The bill specifically refers to the fact that the alleged picketing is secondary, as defined in section 8(b) (4) of said Act, and that the remedy provided in section 303 of it for damages is inadequate, and that there is no adequate remedy at law.
We will refer to the Act in question as the Labor Management Relations Act of 1947 (or Labor Management Act) for that is the name given to it by section 1 of the Act. It is sometimes called the Taft-Hartley Act, but it is all one and the same Act and serves to amend the National Labor Relations Act of 1935. As amended it is codified in Title 29 U.S.C.A., beginning with section 141. Section 8(b) (4) will be found in Title 29, section 158, U.S.C.A. That section makes it unfair labor practice, so far as here material, for a labor organization or its agent: "(b) (4) to engage in, or to induce or encourage the employees of any employer to engage in, a strike or a concerted refusal in the course of their employment to use, manufacture, process, transport, or otherwise handle or work on any goods, articles, materials, or commodities or to perform any services, where an object thereof is: (A) forcing or requiring any employer or self-employed person to join any labor or employer organization or any employer or other person to cease using, selling, handling, transporting, or otherwise dealing in the products of any other producer, processor, or manufacturer, or to cease doing business with any other person; (B) forcing or requiring any other employer to recognize or bargain with a labor organization as the representative of his employees unless such labor organization has been certified as the representative of such employees under the provisions of section 9".
The bill alleges that the defendants were engaged in an unfair labor practice under such definition, and that contention is not seriously controverted by appellants.
Section 303 of that Act, which is section 187 of Title 29 U.S.C.A., makes it unlawful for any labor organization to engage in or induce or encourage employees, etc., using the same language as in section 8(b) (4), supra. Subsection (b) thereof authorizes a suit in any United States District Court for damages sustained by him by reason of such conduct.
Section 10(a) of said Act is section 160 of Title 29 U.S.C.A., and provides: "The Board is empowered, as hereinafter provided, to prevent any person from engaging in any unfair labor practice (listed in section 8) affecting commerce. This power shall not be affected by any other means of adjustment or prevention that has been or may be established by agreement, law, or otherwise." There was also a proviso added permitting an agreement to submit labor disputes affecting commerce to a state agency.
The question presented on this appeal is whether or not said section 10(a) serves to exclude jurisdiction of a state court to enjoin an unfair labor practice by a labor organization under section 8(b)(4) and section 303, supra, which does not impede the flow of commerce, but which incidentally affects commerce.
The jurisdiction of the board was set up in the National Labor Relations Act before it was amended in section 10 thereof, section 160, Title 29, U.S.C.A., in the following language: "The Board is empowered, as hereinafter provided, to prevent any person from engaging in any unfair labor practice (listed in section 8, supra) affecting commerce. This power shall be exclusive, and shall not be affected by any other means of adjustment or prevention that has been or may be established by agreement, code, law, or otherwise." The only difference between that and section 10(a) of the Labor Management Act is that in the Labor Management Act the words "exclusive and shall," as they appear together, are excluded and also the word "code," otherwise the Labor Management Act is the same as it was under the old law, except for the proviso added. Section 8(b)(4) of the Labor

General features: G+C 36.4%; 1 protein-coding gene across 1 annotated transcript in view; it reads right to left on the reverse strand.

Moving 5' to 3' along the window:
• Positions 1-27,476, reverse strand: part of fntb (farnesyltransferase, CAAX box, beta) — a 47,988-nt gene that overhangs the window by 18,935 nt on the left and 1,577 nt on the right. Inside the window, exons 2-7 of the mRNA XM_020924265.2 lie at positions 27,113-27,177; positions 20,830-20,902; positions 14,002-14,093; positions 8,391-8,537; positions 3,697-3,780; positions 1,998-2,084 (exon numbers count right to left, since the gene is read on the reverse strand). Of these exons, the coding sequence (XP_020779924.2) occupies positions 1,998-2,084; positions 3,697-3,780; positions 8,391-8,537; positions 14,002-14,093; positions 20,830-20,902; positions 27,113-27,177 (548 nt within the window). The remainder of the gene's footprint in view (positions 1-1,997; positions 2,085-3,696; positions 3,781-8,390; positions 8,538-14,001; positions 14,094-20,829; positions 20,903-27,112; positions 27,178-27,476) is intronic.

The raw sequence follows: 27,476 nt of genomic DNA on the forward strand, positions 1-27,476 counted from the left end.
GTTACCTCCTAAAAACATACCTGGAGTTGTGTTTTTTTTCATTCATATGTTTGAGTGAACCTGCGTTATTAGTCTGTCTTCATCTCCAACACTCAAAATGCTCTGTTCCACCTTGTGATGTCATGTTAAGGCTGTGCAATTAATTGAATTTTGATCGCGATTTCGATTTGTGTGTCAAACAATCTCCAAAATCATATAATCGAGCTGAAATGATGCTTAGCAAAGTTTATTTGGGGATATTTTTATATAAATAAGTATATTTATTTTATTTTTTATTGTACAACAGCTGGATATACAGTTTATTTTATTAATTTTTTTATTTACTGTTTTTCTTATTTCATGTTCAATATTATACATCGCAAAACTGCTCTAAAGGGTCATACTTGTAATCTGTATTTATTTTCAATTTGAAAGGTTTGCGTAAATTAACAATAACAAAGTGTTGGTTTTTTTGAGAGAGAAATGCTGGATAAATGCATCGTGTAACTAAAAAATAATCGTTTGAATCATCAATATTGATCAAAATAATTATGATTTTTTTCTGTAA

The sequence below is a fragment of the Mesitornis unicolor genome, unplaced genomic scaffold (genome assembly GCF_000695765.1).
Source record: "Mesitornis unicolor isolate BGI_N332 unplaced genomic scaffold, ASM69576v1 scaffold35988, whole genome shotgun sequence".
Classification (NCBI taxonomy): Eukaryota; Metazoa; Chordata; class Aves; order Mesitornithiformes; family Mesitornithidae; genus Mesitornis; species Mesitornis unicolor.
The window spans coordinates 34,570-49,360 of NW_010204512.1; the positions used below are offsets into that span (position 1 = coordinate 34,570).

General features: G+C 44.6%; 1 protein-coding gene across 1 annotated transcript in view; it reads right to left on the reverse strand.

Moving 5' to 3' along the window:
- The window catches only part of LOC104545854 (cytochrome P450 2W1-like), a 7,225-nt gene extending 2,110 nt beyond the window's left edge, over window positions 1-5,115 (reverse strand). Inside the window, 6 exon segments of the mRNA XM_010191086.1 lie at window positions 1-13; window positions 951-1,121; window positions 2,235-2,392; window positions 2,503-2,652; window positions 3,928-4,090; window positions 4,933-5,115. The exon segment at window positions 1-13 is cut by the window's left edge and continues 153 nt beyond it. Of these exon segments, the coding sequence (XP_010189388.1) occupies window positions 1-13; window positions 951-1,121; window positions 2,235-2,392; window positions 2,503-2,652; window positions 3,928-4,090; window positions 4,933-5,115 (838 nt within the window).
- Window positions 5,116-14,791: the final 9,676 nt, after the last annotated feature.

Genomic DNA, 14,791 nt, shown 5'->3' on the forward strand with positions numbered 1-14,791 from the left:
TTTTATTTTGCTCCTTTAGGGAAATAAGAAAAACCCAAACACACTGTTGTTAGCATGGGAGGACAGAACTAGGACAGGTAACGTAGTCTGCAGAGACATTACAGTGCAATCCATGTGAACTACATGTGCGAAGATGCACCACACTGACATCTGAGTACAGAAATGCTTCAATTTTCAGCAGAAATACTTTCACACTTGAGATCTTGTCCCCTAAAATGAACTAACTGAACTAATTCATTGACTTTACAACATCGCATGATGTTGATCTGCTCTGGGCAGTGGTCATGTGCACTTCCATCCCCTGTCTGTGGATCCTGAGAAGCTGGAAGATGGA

Under section 10(1) of the amended act the board has jurisdiction and power, upon complaint being made, to seek an injunction in the United States District Court restraining a labor organization from engaging in an unfair labor practice as defined by the amended act.
The original act, section 10, contained subsections extending from (a) to (i), inclusive. The amended act adds subsections (j), (k) and (l). They both provide in subsection (b) thereof in substance that whenever a charge is made that any person (which now includes both employer and employee) has engaged in or is engaging in such unfair labor practice, the board shall cause a complaint to be served upon such person, stating the charges. But the original act contained no provision for court action until after the board had made a cease and desist order. Under the amendment and by virtue of subsection (l), so far as we are here concerned, it is provided that whenever such charge is that a person has engaged in unfair labor practice within the meaning of paragraph (4)(A), (B) or (C) of section 8(b), here applicable, a preliminary investigation of such charge shall be made forthwith and, if there is reasonable cause to believe such charge, the officer or regional attorney, to whom the matter is referred, shall on behalf of the board petition in a District Court of the United States, etc., for appropriate injunctive relief pending the final adjudication of the board with respect to such matter. It will be observed, this has reference to an unfair labor practice of a labor organization and not an unfair labor practice by the employer.